In December, the highly anticipated new guidelines for managing high blood pressure appeared in the online version of The Journal of the American Medical Association (JAMA). They suggest that most hypertensive patients aged 60-years-old or more should aim for a blood pressure level under 150/90 mm Hg.
That surprised many physicians, since the target had previously been set at 140/90 mm Hg. “The fear is that the higher number creates confusion and that primary care physicians will not work as hard at lowering blood pressure,” says Andrew Miller, MD, a cardiologist and hypertension specialist with CVA in Birmingham.
The new target number occurred because the Eighth Joint National Committee (JNC 8) — appointed by the National Heart, Lung and Blood Institute (NHLBI) — created the new guidelines based solely on randomized controlled trials. “This document is evidence-based only,” says Miller. “The government tried to avoid expert opinion as much as possible. That wasn’t the case with the last committee. This time, they wanted to put on paper the things that we could really hang our hat on and firmly say was factual.”
The panel systematically analyzed the hypertension literature from 1966 to date. “When they looked at the trial database, it was hard to prove that lowering blood pressure with medications below 150/90 was beneficial, though they found clear evidence that 160/100 did show notable risk,” says Miller. “So they loosened the threshold for blood pressure reduction.”
The new target number is also higher than other respected nations. “We have other guidelines from places like Canada and England who have been updating theirs yearly for the last 14 years,” says Miller.
England recommends the widely accepted 140/90 for hypertensive patients under 80. Only for patients over 80, do they match the looser U.S. guideline of 150/90. But again, Miller points out, “this target number was from an expert panel that included primary care and hypertension experts. Not just evidence-based data.”
Last June, NHLBI fueled more guidelines controversy by backing off of officially sanctioning their publication. They had decided to discontinue developing clinical guidelines of any kind, including the hypertension guidelines. Instead, they handed off the responsibility for completing the task and publishing them to specialty organizations, such as the American College of Cardiology and the American Heart Association. However, in December, the JNC panel, after five years of work, published their version, noting that they did not reflect the views of the NHLBI.
Miller believes one reason for the pullout may be a concern that if the government sanctions a guideline statement, then it would become too rigidly interpreted. “A payer could then penalize a provider and say they had not followed what the government says. So I think there was concern that target numbers released by the government could create mandates,” he says. “But if professional societies do this, then it’s less a mandate on a primary physician to get to that goal.”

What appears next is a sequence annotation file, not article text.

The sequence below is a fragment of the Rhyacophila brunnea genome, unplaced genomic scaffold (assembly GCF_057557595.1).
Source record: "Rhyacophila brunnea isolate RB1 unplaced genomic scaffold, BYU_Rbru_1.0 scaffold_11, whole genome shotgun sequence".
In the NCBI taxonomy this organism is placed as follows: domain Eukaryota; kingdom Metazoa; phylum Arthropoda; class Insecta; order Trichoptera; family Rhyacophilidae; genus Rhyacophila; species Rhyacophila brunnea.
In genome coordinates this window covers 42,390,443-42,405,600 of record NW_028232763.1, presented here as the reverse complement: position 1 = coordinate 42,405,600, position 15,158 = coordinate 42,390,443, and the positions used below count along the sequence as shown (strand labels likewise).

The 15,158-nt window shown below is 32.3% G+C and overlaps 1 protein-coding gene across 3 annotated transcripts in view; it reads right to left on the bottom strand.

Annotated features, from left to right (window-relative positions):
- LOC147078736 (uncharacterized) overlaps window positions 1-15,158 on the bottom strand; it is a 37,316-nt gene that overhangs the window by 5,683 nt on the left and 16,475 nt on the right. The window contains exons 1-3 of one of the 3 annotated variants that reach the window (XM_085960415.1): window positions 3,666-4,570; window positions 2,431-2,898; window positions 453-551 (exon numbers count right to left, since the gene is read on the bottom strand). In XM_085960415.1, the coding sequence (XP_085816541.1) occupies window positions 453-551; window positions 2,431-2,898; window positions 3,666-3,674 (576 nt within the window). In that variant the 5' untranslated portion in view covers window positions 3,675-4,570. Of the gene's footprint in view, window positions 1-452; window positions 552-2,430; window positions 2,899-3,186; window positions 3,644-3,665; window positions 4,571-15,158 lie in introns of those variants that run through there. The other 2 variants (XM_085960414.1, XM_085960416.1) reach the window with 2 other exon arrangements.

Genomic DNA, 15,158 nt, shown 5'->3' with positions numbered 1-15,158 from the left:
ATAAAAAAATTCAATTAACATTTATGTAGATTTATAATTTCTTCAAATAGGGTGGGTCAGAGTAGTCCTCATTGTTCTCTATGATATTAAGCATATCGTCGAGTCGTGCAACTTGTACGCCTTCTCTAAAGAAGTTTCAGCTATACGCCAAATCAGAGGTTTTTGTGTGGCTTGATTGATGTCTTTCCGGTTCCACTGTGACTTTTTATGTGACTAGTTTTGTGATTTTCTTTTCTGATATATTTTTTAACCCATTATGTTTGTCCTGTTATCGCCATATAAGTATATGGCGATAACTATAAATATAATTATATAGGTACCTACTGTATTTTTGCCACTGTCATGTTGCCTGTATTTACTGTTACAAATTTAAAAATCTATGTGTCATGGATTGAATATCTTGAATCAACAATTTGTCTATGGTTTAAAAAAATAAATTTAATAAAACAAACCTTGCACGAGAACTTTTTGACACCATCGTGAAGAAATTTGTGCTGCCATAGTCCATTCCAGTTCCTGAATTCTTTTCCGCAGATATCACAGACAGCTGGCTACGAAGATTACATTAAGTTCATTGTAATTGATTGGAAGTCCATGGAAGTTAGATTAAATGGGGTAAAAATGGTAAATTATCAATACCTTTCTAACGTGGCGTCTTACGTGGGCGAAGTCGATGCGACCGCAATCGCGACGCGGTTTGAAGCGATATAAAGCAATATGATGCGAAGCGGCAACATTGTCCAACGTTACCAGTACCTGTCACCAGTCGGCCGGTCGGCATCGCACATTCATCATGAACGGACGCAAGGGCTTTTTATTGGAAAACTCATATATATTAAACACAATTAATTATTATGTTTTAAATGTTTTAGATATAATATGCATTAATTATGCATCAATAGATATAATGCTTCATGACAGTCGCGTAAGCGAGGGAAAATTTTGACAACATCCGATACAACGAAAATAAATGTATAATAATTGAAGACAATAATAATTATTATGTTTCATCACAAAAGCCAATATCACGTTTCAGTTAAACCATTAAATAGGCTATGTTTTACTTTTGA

The guidelines were not all filled with controversy, though. They included nine recommendations and a flow chart to help physicians determine treatment. One section compared the benefits and drawbacks of various drugs or drug classes on specific health outcomes in adults with hypertension. It’s raised no notable criticisms, says Miller. “The only thing up in the air with the JNC guidelines is the target number.”
Though vital to determining treatment protocol, the target number often holds no real meaning to patients. “Because when you treat blood pressure, nothing happens to people. It should be an invisible treatment,” Miller says.
To give the target number a relatable value, Miller recommends “telling patients that with every 20 on top and 10 on bottom, they double their risk of stroke, heart attack or dying. Patients can believe in that.”
Though the JNC guidelines raised the target number for those over 60 with hypertension, other age brackets remained the same. Blood-pressure patients aged 30-59 should shoot for a diastolic goal under 90 mm Hg. However, the panel did not set a systolic goal, citing a lack of evidence to make that determination. Therefore, they recommend a target under 140/90 mm Hg for this age group.
Miller points out that the ideal blood pressure for any adult patient still remains at 115/75. “But that doesn’t mean that prescribing drug therapy to hypertensive patients to attain that ideal is beneficial. That’s an observed ideal, not meant to be achieved by treatment.” He says the guidelines sought to determine the target number that would achieve the lowest risk of stroke or dying through the use of medications for those with hypertension.
The guidelines being composed by the professional societies could come out any time, and yet another new target number could be released. The societies have had the data and analysis from the JNC panel for over a year and could likely release their official document in the next few months.
“The overwhelming message should be that there’s still more work to do in treating blood pressure,” says Miller. “Fifteen years ago, 31 percent of people with hypertension had their blood pressure under control. In 2010, it was 47 percent. We’ve made a lot of headway simply with meds. And the fear with this looser target number is that we’ll lose ground on blood pressure control in the U.S.”